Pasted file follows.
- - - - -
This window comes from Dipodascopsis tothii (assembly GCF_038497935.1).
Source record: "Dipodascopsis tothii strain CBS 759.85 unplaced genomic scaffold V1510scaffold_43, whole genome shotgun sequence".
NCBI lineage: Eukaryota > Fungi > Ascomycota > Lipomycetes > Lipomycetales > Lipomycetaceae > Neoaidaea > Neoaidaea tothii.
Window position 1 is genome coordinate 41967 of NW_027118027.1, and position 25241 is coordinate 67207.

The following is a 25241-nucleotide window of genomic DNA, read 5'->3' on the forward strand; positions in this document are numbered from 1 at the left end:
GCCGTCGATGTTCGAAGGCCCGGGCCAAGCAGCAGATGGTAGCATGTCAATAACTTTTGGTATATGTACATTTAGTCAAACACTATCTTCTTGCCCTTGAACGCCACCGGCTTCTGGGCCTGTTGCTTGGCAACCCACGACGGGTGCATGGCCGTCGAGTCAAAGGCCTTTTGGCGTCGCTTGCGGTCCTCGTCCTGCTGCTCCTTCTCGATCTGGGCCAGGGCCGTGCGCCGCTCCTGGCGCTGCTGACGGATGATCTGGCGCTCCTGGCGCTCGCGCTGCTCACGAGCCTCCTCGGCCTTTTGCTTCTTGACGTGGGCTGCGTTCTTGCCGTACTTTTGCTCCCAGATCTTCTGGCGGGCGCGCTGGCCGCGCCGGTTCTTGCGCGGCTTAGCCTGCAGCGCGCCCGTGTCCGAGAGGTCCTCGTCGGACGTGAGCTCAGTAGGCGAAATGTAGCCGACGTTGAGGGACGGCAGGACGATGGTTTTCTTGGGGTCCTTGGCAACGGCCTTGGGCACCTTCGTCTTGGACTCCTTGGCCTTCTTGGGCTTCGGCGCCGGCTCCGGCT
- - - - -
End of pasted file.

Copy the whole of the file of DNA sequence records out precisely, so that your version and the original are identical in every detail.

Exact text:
This window comes from Dipodascopsis tothii (assembly GCF_038497935.1).
Source record: "Dipodascopsis tothii strain CBS 759.85 unplaced genomic scaffold V1510scaffold_43, whole genome shotgun sequence".
NCBI lineage: Eukaryota > Fungi > Ascomycota > Lipomycetes > Lipomycetales > Lipomycetaceae > Neoaidaea > Neoaidaea tothii.
Window position 1 is genome coordinate 41967 of NW_027118027.1, and position 25241 is coordinate 67207.

The following is a 25241-nucleotide window of genomic DNA, read 5'->3' on the forward strand; positions in this document are numbered from 1 at the left end:
GCCGTCGATGTTCGAAGGCCCGGGCCAAGCAGCAGATGGTAGCATGTCAATAACTTTTGGTATATGTACATTTAGTCAAACACTATCTTCTTGCCCTTGAACGCCACCGGCTTCTGGGCCTGTTGCTTGGCAACCCACGACGGGTGCATGGCCGTCGAGTCAAAGGCCTTTTGGCGTCGCTTGCGGTCCTCGTCCTGCTGCTCCTTCTCGATCTGGGCCAGGGCCGTGCGCCGCTCCTGGCGCTGCTGACGGATGATCTGGCGCTCCTGGCGCTCGCGCTGCTCACGAGCCTCCTCGGCCTTTTGCTTCTTGACGTGGGCTGCGTTCTTGCCGTACTTTTGCTCCCAGATCTTCTGGCGGGCGCGCTGGCCGCGCCGGTTCTTGCGCGGCTTAGCCTGCAGCGCGCCCGTGTCCGAGAGGTCCTCGTCGGACGTGAGCTCAGTAGGCGAAATGTAGCCGACGTTGAGGGACGGCAGGACGATGGTTTTCTTGGGGTCCTTGGCAACGGCCTTGGGCACCTTCGTCTTGGACTCCTTGGCCTTCTTGGGCTTCGGCGCCGGCTCCGGCT